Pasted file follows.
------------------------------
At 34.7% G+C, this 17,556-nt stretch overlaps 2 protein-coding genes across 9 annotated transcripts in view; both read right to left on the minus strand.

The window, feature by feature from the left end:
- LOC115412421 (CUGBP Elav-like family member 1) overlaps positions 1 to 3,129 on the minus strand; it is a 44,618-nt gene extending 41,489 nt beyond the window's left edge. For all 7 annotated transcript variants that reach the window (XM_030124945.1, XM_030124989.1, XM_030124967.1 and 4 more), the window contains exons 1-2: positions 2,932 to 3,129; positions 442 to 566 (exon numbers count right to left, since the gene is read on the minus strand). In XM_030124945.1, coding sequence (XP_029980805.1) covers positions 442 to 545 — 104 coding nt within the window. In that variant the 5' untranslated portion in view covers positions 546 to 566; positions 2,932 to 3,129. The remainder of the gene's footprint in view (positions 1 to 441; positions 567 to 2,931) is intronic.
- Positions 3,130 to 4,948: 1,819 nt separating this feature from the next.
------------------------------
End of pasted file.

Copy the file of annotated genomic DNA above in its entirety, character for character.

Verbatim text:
At 34.7% G+C, this 17,556-nt stretch overlaps 2 protein-coding genes across 9 annotated transcripts in view; both read right to left on the minus strand.

The window, feature by feature from the left end:
- LOC115412421 (CUGBP Elav-like family member 1) overlaps positions 1 to 3,129 on the minus strand; it is a 44,618-nt gene extending 41,489 nt beyond the window's left edge. For all 7 annotated transcript variants that reach the window (XM_030124945.1, XM_030124989.1, XM_030124967.1 and 4 more), the window contains exons 1-2: positions 2,932 to 3,129; positions 442 to 566 (exon numbers count right to left, since the gene is read on the minus strand). In XM_030124945.1, coding sequence (XP_029980805.1) covers positions 442 to 545 — 104 coding nt within the window. In that variant the 5' untranslated portion in view covers positions 546 to 566; positions 2,932 to 3,129. The remainder of the gene's footprint in view (positions 1 to 441; positions 567 to 2,931) is intronic.
- Positions 3,130 to 4,948: 1,819 nt separating this feature from the next.